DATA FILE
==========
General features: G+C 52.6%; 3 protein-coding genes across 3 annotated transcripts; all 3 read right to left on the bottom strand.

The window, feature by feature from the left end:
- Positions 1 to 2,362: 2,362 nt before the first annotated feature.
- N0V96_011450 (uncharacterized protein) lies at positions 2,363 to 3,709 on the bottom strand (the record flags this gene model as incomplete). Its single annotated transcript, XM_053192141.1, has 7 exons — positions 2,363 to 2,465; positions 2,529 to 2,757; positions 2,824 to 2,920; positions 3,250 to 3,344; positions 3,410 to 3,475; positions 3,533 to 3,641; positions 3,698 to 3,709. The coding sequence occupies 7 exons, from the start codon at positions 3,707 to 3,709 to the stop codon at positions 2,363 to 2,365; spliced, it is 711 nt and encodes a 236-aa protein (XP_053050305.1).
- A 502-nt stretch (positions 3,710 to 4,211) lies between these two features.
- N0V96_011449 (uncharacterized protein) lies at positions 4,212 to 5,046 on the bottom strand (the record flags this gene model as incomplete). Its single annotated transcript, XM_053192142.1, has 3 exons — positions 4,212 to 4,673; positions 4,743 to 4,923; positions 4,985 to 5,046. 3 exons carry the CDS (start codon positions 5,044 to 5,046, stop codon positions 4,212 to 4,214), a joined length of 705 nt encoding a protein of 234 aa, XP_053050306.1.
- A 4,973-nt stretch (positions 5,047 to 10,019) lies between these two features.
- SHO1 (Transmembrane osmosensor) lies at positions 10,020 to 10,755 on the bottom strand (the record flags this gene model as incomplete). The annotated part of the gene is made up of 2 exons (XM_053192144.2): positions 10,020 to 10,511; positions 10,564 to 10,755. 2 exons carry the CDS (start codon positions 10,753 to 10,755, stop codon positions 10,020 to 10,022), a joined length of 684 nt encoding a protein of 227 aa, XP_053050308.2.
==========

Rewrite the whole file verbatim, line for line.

General features: G+C 52.6%; 3 protein-coding genes across 3 annotated transcripts; all 3 read right to left on the bottom strand.

The window, feature by feature from the left end:
- Positions 1 to 2,362: 2,362 nt before the first annotated feature.
- N0V96_011450 (uncharacterized protein) lies at positions 2,363 to 3,709 on the bottom strand (the record flags this gene model as incomplete). Its single annotated transcript, XM_053192141.1, has 7 exons — positions 2,363 to 2,465; positions 2,529 to 2,757; positions 2,824 to 2,920; positions 3,250 to 3,344; positions 3,410 to 3,475; positions 3,533 to 3,641; positions 3,698 to 3,709. The coding sequence occupies 7 exons, from the start codon at positions 3,707 to 3,709 to the stop codon at positions 2,363 to 2,365; spliced, it is 711 nt and encodes a 236-aa protein (XP_053050305.1).
- A 502-nt stretch (positions 3,710 to 4,211) lies between these two features.
- N0V96_011449 (uncharacterized protein) lies at positions 4,212 to 5,046 on the bottom strand (the record flags this gene model as incomplete). Its single annotated transcript, XM_053192142.1, has 3 exons — positions 4,212 to 4,673; positions 4,743 to 4,923; positions 4,985 to 5,046. 3 exons carry the CDS (start codon positions 5,044 to 5,046, stop codon positions 4,212 to 4,214), a joined length of 705 nt encoding a protein of 234 aa, XP_053050306.1.
- A 4,973-nt stretch (positions 5,047 to 10,019) lies between these two features.
- SHO1 (Transmembrane osmosensor) lies at positions 10,020 to 10,755 on the bottom strand (the record flags this gene model as incomplete). The annotated part of the gene is made up of 2 exons (XM_053192144.2): positions 10,020 to 10,511; positions 10,564 to 10,755. 2 exons carry the CDS (start codon positions 10,753 to 10,755, stop codon positions 10,020 to 10,022), a joined length of 684 nt encoding a protein of 227 aa, XP_053050308.2.